Arsenic Removal from Drinking Water Using Carbon Nanotubes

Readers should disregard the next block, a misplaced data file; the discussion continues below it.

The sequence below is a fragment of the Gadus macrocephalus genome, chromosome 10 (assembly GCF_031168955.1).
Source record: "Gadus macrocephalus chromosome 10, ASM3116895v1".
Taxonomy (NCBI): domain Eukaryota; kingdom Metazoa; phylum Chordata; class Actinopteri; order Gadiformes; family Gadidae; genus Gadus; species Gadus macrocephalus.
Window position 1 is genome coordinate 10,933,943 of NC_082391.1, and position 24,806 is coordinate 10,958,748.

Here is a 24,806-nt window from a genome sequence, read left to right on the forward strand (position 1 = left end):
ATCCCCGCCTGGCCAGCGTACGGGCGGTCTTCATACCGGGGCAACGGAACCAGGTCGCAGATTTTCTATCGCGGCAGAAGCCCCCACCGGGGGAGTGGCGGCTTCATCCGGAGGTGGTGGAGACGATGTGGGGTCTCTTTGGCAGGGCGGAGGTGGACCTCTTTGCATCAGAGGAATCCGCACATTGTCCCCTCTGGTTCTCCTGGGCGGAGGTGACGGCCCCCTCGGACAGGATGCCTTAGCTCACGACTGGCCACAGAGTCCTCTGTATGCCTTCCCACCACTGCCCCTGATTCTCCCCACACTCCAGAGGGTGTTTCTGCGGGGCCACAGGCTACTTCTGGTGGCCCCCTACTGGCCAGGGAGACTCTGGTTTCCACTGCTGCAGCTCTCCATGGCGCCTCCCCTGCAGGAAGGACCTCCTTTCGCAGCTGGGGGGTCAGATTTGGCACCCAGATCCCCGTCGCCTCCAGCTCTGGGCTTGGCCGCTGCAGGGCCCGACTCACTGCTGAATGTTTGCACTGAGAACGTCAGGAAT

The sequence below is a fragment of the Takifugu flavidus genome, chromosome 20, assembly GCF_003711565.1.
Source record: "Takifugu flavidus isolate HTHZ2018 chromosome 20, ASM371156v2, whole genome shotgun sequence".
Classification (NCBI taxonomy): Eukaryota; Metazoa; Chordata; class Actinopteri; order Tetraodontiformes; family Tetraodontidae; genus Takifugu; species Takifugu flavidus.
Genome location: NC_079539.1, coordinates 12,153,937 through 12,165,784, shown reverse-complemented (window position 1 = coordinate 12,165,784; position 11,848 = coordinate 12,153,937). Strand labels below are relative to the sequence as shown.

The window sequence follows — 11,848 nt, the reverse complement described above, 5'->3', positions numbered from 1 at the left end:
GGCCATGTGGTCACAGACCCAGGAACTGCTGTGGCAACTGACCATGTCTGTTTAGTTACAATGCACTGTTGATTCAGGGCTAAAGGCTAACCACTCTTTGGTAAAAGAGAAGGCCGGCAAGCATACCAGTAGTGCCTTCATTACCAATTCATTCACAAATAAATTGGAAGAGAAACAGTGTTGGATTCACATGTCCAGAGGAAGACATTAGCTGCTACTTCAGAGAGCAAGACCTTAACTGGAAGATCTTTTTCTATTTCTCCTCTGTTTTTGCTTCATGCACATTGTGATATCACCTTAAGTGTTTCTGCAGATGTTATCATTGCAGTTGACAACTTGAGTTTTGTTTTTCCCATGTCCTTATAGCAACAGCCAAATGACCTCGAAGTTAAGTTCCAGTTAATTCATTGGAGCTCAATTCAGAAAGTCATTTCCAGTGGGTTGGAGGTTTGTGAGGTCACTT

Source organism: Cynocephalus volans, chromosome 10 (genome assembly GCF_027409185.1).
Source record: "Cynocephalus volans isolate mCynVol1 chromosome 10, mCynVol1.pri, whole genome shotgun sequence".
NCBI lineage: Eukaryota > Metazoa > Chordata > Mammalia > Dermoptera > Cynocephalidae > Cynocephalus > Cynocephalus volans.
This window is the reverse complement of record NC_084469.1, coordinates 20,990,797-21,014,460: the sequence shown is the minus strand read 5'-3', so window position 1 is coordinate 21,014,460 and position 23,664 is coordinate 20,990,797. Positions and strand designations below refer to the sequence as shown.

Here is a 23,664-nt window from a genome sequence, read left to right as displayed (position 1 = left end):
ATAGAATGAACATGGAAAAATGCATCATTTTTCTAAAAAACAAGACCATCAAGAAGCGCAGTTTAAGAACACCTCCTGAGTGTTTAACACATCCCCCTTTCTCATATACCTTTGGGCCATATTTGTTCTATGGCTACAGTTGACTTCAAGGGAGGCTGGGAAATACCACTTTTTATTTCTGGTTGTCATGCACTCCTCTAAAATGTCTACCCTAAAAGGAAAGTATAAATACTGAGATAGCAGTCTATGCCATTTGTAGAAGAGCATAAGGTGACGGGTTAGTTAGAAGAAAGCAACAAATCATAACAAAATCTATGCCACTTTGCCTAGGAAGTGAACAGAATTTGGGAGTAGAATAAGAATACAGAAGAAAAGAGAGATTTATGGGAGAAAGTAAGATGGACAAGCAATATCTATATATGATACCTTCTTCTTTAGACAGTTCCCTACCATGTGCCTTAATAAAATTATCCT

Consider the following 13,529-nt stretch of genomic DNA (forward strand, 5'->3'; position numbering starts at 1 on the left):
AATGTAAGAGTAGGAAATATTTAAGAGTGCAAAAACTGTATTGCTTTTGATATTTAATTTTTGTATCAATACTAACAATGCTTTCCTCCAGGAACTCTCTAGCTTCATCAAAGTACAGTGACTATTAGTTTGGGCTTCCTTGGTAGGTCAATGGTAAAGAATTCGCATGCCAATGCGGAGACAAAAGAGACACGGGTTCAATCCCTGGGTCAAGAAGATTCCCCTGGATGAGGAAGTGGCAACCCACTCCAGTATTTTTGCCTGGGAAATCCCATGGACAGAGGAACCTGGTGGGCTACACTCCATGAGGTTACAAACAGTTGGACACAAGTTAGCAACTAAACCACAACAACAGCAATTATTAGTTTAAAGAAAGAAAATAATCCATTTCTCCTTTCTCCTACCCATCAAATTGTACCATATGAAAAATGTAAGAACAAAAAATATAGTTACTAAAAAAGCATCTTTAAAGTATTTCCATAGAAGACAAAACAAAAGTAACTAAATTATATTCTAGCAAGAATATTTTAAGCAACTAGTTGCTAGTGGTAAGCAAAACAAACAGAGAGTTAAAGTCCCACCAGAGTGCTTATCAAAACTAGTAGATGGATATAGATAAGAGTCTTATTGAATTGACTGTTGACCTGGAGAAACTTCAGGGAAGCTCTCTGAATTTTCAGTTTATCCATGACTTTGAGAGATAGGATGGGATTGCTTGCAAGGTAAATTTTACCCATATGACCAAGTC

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High concentrations of arsenic are found naturally in groundwater worldwide and pose a potential health hazard to humans from long-term exposure. Arsenic exposure can come from drinking water, contaminated irrigated crops, and food preparation with contaminated water. The organic form of arsenic is less harmful than the inorganic form. The inorganic form of arsenic is present in groundwater and highly toxic, therefore hazardous to humans. Long-term exposure to arsenic in water can cause numerous health problems, primarily skin, bladder, and lung cancer. Additional studies have also indicated that the ingestion of arsenic may lead to internal malignancies, such as cancers of the kidney, bladder, liver, lung, and other organs (Naghizadeh et al, 2012). For these reasons the United States Environmental Protection Agency (EPA) and the World Health Organization (WHO) have set the drinking water standard to 10 parts per billion or 10 μg/L (Ma et al, 2013;Velickovic et al, 2011). Certain countries such as India, Bangladesh, Vietnam, and the southwestern United States are afflicted with high levels of arsenic in their groundwater much larger than this set standard, and are therefore in need of an efficient treatment process for arsenic removal (Vadahanambi et al, 2013). Key Terms & Definitions Arsenic: a grayish white element with a metallic luster, vaporizes when heated and can form into poisonous compounds Carbon Nanotubes: alloptropes of carbon with a cylindrical nanostrucutre Functionalization: surface modification onto a material (CNTs for the purpose of this paper) Alternate carbon-based adsorbents: granulated activated carbon (GAC), powdered activated carbon (PAC) Background Studies have found Carbon Nanotubes (CNTs) c... ... middle of paper ... ...l of Hazardous Materials, 142(1-2),1-53. Naghizadeh, A., Yari, A. R., Tashauoei, H. R., Mahdavi, M., Derakhshani, E., Rahimi, R., Bahmani, P., Daraei, H., & Ghahremani, E. (2012). Carbon nanotubes technology for removal of arsenic from water. Archives of Hygiene Science,1(1), 6-11. Ntim, S. & Mitra, S. (2011). Removal of Trace Arsenic To Meet Drinking Water Standards Using Iron Oxide Coated Multiwall Carbon Nanotubes. Journal of Chemical Engineering Data, 56. 2077-2083. Rao, G., Lu, C., & Su, F (2007). Sorption of divalent metal ions from aqueous solution by carbon nanotubes: a review. Separation and Purification Technology, 58(2007), 224-231. Upadhyayula, V. K.K., Deng, S., Mitchell, M.C., & Smith, G. B. (2009). Application of carbon nanotube technology for removal of contaminants in drinking water: A review, Science Total Environment, 408(1), 1-13.

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